5. I had a short-term perspective regarding donor cultivation and sustainability.

The more intense the need to raise immediate cash, the more nearsighted my perspective became.

That’s probably true for all rookie fundraisers. It was like pedaling a bicycle up a very steep hill. I could only stop pedaling for a brief moment because momentum was so hard to build. I had a lot to learn about organizational momentum, sustainable fund development, and long-term donor cultivation. For the first few years, however, I lived from one donation to the next with little time in between to celebrate a great win. The funding demands were never ceasing.

The best fund-development shops continually stay on the front side of the momentum curve because they’ve made (or are making) the transition from a hunter-gatherer approach to a cultivation-based sustainability plan. Prehistoric hunter-gatherer societies were dependent on someone bagging the kill (a donation) to survive for another day. They generally remained small and nomadic, and failed to develop a sophisticated social and technical infrastructure. If tribal groups did not eventually become farmers and ranchers, they usually did not survive.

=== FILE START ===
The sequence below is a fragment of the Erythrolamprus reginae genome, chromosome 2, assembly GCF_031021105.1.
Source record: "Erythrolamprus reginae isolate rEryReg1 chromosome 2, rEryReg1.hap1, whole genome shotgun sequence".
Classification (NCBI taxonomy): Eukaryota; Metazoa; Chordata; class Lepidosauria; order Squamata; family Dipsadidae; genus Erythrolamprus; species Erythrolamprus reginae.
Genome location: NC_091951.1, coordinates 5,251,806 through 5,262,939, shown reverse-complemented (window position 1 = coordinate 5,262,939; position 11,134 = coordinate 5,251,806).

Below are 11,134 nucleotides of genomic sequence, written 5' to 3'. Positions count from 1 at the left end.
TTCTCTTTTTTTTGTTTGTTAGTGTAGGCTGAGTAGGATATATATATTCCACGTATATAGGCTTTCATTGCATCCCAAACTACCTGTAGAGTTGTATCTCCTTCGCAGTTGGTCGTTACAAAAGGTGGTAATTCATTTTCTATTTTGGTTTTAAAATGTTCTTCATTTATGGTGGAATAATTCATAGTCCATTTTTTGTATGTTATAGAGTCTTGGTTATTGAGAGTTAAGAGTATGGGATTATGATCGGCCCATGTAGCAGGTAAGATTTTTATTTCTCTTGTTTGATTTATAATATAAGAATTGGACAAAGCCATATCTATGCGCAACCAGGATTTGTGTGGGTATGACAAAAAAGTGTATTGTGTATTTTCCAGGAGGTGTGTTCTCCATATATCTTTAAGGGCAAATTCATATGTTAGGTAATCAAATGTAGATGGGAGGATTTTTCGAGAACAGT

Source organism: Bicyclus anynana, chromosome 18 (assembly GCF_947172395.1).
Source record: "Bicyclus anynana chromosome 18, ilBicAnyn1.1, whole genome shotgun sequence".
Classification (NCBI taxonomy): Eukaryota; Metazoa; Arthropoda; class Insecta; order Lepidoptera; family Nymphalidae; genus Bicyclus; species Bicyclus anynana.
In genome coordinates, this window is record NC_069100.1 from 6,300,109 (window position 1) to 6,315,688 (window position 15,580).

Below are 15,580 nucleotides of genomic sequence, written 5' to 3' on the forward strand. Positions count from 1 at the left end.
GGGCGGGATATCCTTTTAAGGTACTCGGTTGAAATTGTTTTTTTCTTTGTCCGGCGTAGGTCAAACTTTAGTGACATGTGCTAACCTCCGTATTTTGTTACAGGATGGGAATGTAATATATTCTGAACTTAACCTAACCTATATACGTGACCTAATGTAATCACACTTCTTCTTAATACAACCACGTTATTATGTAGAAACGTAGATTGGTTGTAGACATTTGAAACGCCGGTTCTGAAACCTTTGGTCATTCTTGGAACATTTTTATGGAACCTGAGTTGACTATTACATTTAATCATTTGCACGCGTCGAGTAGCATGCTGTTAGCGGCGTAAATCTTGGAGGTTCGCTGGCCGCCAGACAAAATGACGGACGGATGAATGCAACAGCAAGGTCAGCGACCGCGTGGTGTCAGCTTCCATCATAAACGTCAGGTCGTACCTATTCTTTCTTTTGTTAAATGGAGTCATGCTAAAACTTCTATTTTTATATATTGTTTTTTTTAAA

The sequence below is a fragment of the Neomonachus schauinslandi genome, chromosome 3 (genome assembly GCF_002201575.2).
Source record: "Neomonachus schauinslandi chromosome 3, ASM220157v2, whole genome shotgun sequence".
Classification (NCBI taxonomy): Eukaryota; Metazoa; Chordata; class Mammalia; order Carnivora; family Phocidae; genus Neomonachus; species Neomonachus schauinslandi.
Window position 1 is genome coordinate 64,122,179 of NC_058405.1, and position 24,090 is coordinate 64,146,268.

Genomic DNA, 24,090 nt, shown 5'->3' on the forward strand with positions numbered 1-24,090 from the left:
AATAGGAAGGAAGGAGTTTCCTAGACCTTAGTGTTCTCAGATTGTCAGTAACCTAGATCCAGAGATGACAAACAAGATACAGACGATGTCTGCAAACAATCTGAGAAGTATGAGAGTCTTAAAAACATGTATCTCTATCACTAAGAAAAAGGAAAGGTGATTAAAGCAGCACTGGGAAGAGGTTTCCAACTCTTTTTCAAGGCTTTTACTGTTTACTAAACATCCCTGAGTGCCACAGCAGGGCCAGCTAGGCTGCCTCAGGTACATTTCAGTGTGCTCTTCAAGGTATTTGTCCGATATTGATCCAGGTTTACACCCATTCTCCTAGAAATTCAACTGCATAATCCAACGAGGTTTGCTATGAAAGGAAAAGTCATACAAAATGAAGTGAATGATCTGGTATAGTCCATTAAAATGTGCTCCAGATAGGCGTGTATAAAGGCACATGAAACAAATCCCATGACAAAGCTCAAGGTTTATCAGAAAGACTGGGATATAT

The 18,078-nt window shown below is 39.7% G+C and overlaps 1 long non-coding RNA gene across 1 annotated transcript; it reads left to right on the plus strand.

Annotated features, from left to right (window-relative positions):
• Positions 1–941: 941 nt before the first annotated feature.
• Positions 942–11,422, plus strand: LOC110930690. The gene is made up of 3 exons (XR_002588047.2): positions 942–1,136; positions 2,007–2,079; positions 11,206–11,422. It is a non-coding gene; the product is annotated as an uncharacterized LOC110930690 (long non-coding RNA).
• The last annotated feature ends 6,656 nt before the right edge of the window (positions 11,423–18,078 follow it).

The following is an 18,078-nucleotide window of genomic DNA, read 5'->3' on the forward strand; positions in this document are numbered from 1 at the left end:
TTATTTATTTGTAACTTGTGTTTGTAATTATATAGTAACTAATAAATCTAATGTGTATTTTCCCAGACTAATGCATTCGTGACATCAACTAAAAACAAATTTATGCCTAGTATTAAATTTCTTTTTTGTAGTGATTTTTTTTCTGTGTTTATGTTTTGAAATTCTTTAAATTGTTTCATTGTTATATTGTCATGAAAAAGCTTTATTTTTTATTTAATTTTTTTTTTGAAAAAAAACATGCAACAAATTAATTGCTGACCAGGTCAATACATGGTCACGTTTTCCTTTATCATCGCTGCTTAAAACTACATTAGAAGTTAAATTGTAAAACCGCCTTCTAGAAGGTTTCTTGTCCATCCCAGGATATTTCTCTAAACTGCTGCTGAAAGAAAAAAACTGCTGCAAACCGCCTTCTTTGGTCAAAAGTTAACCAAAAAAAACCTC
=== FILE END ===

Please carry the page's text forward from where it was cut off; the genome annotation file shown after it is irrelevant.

Leaders of successful nonprofits think like farmers; it’s all about sowing and reaping. If they want to expand the organizational program, they first look at expanding their development program—planting more seeds and cultivating more relationships.

Leaders of successful nonprofits think like farmers; it’s all about sowing and reaping.

6. I didn’t understand donor motivations.

What I thought were negative questions and criticisms were the donor’s way of pinging me.

My mistake was a failure to understand the basic giving motivations of donors—the type of appeals to which they respond, ignore, or resent. It was not a sudden “ah-ha” moment but a mistake of which I became aware over time.